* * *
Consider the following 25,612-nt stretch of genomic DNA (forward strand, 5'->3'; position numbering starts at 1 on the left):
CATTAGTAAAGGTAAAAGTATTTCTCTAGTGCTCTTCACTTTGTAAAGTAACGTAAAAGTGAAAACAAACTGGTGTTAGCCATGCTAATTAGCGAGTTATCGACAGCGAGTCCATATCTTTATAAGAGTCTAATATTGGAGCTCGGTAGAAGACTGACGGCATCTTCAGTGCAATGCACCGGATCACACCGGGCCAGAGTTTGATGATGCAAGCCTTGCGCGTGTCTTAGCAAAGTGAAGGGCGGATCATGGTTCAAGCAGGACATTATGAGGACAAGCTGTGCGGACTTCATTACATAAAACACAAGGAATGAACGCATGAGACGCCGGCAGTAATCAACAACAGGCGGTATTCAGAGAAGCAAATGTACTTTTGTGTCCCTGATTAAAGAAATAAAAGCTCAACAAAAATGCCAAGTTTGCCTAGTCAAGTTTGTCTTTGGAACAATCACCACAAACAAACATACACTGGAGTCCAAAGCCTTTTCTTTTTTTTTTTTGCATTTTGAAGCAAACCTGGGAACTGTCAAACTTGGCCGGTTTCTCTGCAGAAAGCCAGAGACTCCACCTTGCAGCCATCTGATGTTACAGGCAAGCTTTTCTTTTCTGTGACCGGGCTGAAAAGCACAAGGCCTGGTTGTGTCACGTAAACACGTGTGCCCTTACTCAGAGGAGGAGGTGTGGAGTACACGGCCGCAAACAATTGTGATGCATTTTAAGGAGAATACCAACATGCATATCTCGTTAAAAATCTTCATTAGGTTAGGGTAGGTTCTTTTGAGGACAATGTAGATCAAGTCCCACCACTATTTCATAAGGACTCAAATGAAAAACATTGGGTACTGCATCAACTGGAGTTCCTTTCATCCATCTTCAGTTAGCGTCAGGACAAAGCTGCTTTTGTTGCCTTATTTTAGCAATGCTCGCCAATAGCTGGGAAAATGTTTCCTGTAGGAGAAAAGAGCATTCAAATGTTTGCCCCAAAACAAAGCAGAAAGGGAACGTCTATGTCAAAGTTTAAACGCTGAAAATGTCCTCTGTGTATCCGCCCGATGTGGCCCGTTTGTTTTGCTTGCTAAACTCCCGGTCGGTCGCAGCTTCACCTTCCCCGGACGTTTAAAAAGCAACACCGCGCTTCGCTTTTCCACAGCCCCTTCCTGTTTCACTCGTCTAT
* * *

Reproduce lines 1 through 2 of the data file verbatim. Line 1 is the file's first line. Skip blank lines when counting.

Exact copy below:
Consider the following 25,612-nt stretch of genomic DNA (forward strand, 5'->3'; position numbering starts at 1 on the left):
CATTAGTAAAGGTAAAAGTATTTCTCTAGTGCTCTTCACTTTGTAAAGTAACGTAAAAGTGAAAACAAACTGGTGTTAGCCATGCTAATTAGCGAGTTATCGACAGCGAGTCCATATCTTTATAAGAGTCTAATATTGGAGCTCGGTAGAAGACTGACGGCATCTTCAGTGCAATGCACCGGATCACACCGGGCCAGAGTTTGATGATGCAAGCCTTGCGCGTGTCTTAGCAAAGTGAAGGGCGGATCATGGTTCAAGCAGGACATTATGAGGACAAGCTGTGCGGACTTCATTACATAAAACACAAGGAATGAACGCATGAGACGCCGGCAGTAATCAACAACAGGCGGTATTCAGAGAAGCAAATGTACTTTTGTGTCCCTGATTAAAGAAATAAAAGCTCAACAAAAATGCCAAGTTTGCCTAGTCAAGTTTGTCTTTGGAACAATCACCACAAACAAACATACACTGGAGTCCAAAGCCTTTTCTTTTTTTTTTTTGCATTTTGAAGCAAACCTGGGAACTGTCAAACTTGGCCGGTTTCTCTGCAGAAAGCCAGAGACTCCACCTTGCAGCCATCTGATGTTACAGGCAAGCTTTTCTTTTCTGTGACCGGGCTGAAAAGCACAAGGCCTGGTTGTGTCACGTAAACACGTGTGCCCTTACTCAGAGGAGGAGGTGTGGAGTACACGGCCGCAAACAATTGTGATGCATTTTAAGGAGAATACCAACATGCATATCTCGTTAAAAATCTTCATTAGGTTAGGGTAGGTTCTTTTGAGGACAATGTAGATCAAGTCCCACCACTATTTCATAAGGACTCAAATGAAAAACATTGGGTACTGCATCAACTGGAGTTCCTTTCATCCATCTTCAGTTAGCGTCAGGACAAAGCTGCTTTTGTTGCCTTATTTTAGCAATGCTCGCCAATAGCTGGGAAAATGTTTCCTGTAGGAGAAAAGAGCATTCAAATGTTTGCCCCAAAACAAAGCAGAAAGGGAACGTCTATGTCAAAGTTTAAACGCTGAAAATGTCCTCTGTGTATCCGCCCGATGTGGCCCGTTTGTTTTGCTTGCTAAACTCCCGGTCGGTCGCAGCTTCACCTTCCCCGGACGTTTAAAAAGCAACACCGCGCTTCGCTTTTCCACAGCCCCTTCCTGTTTCACTCGTCTAT